The next morning's work was rather easier: I neglected to take pictures, but I had put together some dollies that I was confident could carry the weight safely, and while blocking it up, moving it, and dropping it down again was frankly a pest - it's been a while since I've had to work so hard! - the process was much less of a struggle. For now it's sitting on some bits of timber which have got it surprisingly close to level:
648 forum posts
That looks like a lot of hard work, I bet you're in no rush to repeat that! looks like it's in good condition, a good size too, as soon as you start using it, all that humpin and heavin will be forgotten.
What else are you planning on adding to the workshop?
|1003 forum posts|
Calum - well done getting your lathe into your 'shed', even if you did scare the life out of me with pictures of your lathe up on blocks, esp the blocks in-line longitudinally, I was thinking if I did that with my luck that would soon be over on it's side maybe with me underneath! Are you going to post a pic of it secured and leveled up for us to adnire!
|Calum Galleitch||25/06/2021 13:34:28|
101 forum posts
Thanks Chris, yes, it was definitely one of those operations that I would not repeat in that way! I should have done exactly what I had at the headstock end, which was very solid with the blocks straddling the rails and would have been easier and quicker too. As for levelling it, I've got some feet on the way, though the concrete it stands on is more like a hill than a floor, so the bits of timber at the left will probably stay.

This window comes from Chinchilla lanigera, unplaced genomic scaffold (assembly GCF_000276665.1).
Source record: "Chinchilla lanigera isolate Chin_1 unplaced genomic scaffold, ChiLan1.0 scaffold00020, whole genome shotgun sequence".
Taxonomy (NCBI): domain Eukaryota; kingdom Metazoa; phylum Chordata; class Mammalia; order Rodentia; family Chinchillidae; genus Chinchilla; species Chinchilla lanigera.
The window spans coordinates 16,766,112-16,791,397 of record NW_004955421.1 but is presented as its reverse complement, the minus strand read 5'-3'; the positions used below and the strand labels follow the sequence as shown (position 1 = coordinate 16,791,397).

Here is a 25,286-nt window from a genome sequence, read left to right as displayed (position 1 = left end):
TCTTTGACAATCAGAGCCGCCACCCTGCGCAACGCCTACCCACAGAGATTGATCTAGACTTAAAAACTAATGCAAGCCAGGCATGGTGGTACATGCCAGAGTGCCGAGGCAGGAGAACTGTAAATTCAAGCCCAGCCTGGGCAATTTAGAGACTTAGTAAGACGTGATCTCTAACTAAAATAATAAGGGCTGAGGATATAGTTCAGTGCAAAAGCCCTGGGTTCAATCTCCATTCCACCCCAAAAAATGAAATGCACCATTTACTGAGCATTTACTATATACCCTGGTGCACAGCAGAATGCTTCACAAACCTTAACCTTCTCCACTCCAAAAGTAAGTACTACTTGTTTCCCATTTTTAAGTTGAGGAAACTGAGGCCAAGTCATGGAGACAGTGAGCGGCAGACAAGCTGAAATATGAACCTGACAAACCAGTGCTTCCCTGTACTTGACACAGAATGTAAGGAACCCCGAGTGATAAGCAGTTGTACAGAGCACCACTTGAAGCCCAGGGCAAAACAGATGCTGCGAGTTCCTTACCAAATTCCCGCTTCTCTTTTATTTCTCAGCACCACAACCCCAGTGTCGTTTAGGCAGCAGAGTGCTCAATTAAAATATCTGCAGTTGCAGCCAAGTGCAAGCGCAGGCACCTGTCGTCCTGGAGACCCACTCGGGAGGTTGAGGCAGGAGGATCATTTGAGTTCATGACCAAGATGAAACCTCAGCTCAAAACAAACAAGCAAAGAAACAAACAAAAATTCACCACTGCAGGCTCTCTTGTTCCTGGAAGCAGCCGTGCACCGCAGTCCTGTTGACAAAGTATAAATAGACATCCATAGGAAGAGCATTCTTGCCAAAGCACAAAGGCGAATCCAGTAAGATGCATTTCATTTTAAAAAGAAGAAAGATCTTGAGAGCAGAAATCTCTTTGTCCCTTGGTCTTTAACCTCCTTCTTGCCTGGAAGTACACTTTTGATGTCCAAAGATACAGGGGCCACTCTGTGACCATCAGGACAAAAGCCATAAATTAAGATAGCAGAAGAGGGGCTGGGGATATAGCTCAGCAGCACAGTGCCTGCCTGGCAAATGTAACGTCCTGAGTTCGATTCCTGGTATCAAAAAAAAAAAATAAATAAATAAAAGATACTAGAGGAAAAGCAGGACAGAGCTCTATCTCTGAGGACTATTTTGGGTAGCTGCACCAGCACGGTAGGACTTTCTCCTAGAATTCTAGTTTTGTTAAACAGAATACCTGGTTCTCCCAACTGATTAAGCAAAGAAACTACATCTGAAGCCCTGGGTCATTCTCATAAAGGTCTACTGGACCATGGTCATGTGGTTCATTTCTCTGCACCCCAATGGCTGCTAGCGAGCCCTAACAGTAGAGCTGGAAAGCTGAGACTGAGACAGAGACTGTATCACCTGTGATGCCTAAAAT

Pete, I'm happy to say in the immediate future, not much! The first priority will be to get the lathe tooled up - it came with practically no accessories; it has a 3 jaw chuck and key, but not the key for the D1-5 spindle. I'm not sure if it even has a full set of changewheels. No rests, no 4 jaw, no faceplate, no centres, no cutting tools. Even the handle from the tailstock wheel is MIA! Something I will need to produce for what I want to do is a taper attachment.
I've got two immediate problems:
1. The chuck has been on the spindle for probably fifteen years or more. I need to get a spindle key that fits properly (the chuck key is a bit small), but even so it feels like the cams are seized pretty solid. I've put a bit of welly into all six and none show any interest in moving. I don't want to put any more force on till I get a suitable key.